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  2. A local Thinking Friend sent me an email with the following comments:

    "If the atomic bomb was not used, I was told the other option was invading Japan. This was predicted to have a tremendous loss of life. I wonder if anyone has researched the plans for this invasion. That might put the use of the A-bomb in a different perspective."

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    1. There definitely were plans to invade Kyushu, the island on which Nagasaki is located, scheduled tentatively for Nov. 1, 1945, and then to invade the main island near Tokyo on March 1, 1946.

      Some reports indicate that Pres. Truman was reluctant to approve such invasions because of the potential loss of life on both sides.

      But there were other alternatives to both invasion and dropping the atomic bombs. For example, blockade of supplies getting into Japan was a possible option for forcing the war's end.

      Of course, the easiest way was probably to have agreed earlier to allow the Emperor to remain at the head of the nation and not tried as a war criminal. That was agreed to after the bombing of Nagasaki, but if the same thing had been done earlier there is reason to believe that Japan would have surrendered before August 6--or sometime in August without the dropping of the atomic bombs.

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    2. A good book on the subject of the challenges to end the war is: Japan's Longest Day by The Pacific War Research Society. The bombing of Hiroshima is a reminder that once war begins, the outcome can be terrible – especially for women and children. Today is a reminder that we need to promote peace. The challenge is how to promote peace in the face of great evil in the world. There are no easy answers.
      I worked in Hiroshima and my hotel was 1 block from the Peace Park where the bomb was dropped. Very moving to go to that park and consider the destruction and suffering. I went to the Etajima Museum of Naval History outside of Hiroshima where the first room is dedicated to the Navy's special attack forces. It has a long bronze tablet on one wall, and the placard in front says that inscribed on the tablet are "2,633 names of members of the kamikaze special attack http://www.kamikazeimages.net/museums/etajima/index.htm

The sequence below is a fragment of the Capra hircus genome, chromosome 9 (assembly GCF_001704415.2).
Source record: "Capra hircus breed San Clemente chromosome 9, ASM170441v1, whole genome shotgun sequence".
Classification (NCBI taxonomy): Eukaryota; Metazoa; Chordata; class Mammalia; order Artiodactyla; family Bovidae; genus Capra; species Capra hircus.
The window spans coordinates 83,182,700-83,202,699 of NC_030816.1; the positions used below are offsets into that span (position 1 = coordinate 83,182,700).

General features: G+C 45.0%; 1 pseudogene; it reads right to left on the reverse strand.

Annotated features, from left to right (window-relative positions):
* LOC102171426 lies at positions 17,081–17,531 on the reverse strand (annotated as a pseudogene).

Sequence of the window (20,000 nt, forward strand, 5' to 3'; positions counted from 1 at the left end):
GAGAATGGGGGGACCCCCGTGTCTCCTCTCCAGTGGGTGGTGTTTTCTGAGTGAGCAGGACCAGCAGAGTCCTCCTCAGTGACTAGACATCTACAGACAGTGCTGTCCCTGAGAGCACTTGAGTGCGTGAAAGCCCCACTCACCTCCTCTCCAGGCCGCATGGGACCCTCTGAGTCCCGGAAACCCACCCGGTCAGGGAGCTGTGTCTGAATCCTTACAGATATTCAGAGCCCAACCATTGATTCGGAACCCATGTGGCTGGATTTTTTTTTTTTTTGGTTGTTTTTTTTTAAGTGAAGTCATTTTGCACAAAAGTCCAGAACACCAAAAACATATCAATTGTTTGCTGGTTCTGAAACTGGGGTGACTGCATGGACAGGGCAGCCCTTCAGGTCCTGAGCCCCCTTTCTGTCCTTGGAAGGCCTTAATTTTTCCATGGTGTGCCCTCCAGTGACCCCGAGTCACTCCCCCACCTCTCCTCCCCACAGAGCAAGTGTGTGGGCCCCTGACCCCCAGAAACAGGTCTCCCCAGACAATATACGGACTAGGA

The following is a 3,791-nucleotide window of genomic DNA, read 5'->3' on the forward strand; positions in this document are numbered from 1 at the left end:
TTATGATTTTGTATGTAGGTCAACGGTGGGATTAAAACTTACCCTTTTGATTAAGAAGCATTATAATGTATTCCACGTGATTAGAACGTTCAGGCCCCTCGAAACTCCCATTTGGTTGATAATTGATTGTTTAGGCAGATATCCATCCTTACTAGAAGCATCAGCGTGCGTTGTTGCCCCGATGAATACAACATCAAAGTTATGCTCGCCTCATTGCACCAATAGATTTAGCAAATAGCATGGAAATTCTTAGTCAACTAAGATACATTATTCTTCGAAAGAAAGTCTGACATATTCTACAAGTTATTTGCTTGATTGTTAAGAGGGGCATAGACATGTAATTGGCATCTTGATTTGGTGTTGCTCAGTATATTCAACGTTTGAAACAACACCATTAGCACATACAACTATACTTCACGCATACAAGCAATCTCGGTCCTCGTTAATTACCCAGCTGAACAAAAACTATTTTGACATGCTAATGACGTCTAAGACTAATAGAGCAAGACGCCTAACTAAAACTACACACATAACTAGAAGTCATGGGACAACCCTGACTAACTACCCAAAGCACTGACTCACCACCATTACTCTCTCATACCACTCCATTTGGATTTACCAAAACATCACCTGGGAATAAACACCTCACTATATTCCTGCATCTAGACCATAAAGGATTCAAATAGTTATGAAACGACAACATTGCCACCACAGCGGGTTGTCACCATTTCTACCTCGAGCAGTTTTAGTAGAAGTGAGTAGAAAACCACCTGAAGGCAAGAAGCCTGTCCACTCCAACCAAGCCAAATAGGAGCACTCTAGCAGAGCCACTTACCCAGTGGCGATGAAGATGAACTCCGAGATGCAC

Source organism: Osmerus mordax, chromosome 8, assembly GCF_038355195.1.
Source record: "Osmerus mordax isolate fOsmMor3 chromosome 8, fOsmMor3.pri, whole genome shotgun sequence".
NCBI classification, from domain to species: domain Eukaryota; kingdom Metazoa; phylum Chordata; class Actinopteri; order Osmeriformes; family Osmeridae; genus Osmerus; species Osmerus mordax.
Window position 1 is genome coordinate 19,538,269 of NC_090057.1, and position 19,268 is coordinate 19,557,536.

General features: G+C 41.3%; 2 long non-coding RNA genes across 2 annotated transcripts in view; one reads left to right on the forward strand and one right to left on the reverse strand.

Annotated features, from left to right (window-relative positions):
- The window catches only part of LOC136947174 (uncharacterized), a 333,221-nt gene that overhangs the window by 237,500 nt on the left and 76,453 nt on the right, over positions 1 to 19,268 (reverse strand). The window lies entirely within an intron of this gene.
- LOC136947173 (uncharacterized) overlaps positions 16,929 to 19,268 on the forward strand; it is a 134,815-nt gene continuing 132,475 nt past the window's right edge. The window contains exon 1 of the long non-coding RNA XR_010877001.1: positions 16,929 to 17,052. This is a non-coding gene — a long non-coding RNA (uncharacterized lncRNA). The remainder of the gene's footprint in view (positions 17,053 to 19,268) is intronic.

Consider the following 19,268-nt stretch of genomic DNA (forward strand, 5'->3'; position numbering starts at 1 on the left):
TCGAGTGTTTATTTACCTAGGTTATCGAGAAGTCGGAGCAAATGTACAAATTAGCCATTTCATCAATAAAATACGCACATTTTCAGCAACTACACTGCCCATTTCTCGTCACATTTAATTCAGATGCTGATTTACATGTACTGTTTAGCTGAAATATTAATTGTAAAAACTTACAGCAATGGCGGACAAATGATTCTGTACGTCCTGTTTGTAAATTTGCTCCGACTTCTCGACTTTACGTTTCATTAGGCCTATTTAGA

On my trip back to the US, I stopped in Hawaii and visited Pearl Harbor. Each place told a part of the story of a war that caused such great suffering. It highlights the need to work for peace. I echo the words of George Washington “My first wish is to see this plague of mankind, war, banished from the earth.”

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    3. Doug, I have been to Pearl Harbor and to the Peace Parks in Hiroshima and Nagasaki several times, but I have not been to, and did not know about, the Etajima Museum of Naval History. Thanks for writing about--and linking to--it.

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  3. I'm half way through Song for Nagasaki based on your recommendation last Sunday. It's a moving story well written.

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    1. Clif finished reading the book and posted a fine review of it on Goodreads (at https://www.goodreads.com/review/show/1356714916?book_show_action=false&from_review_page=1).

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  4. In July of 2008 I studied abroad at Seinan Gakuin University. During that month I had the opportunity to visit Nagasaki, and while there visited the Atomic Bomb Museum. I remember reading the various stories and accounts, and seeing the pictures of so many victims, and not just the victims of physical harm, but the victims of broken hearts; the victims who suffered the loss of loved ones. I don't remember many specific pictures or many specific stories from that day I visited the museum. What I do remember very clearly is the feeling I had inside; the emotions that I felt as I walked through the silent rooms. Here I was, an American, walking through a museum that is only there because of a horrible act done by my own country. I remember wrestling with my own thoughts inside, wondering if what I had been told was true; that if it wasn't for the bombings, more lives would have been lost. By the end of my tour I came to the conclusion that the decision of killing so many lives in one swift act to possibly save (American) lives was not right nor necessary. May some day not only the use of nuclear weapons, but of all weapons, be mentioned only in history books and museums.

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    1. Thanks, Les, for sharing this -- and I certainly join you in your closing hope/prayer.

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  5. For the record, Paul Ham is not a historian. The book cited above , while very lengthy , seems to be just an aggregation of secondary sources and is riddled with errors.

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  6. @LKS In reference to your post of August 6, 2015,, the US never agreed to allow the Emperor to remain as the head of the nation. They Byne's note made it specifically clear to the Japanese government that SCAP would be the head of the nation after the surrender. Also the US decision not to try the Emperor as a war criminal came well after Japan's decision to surrender.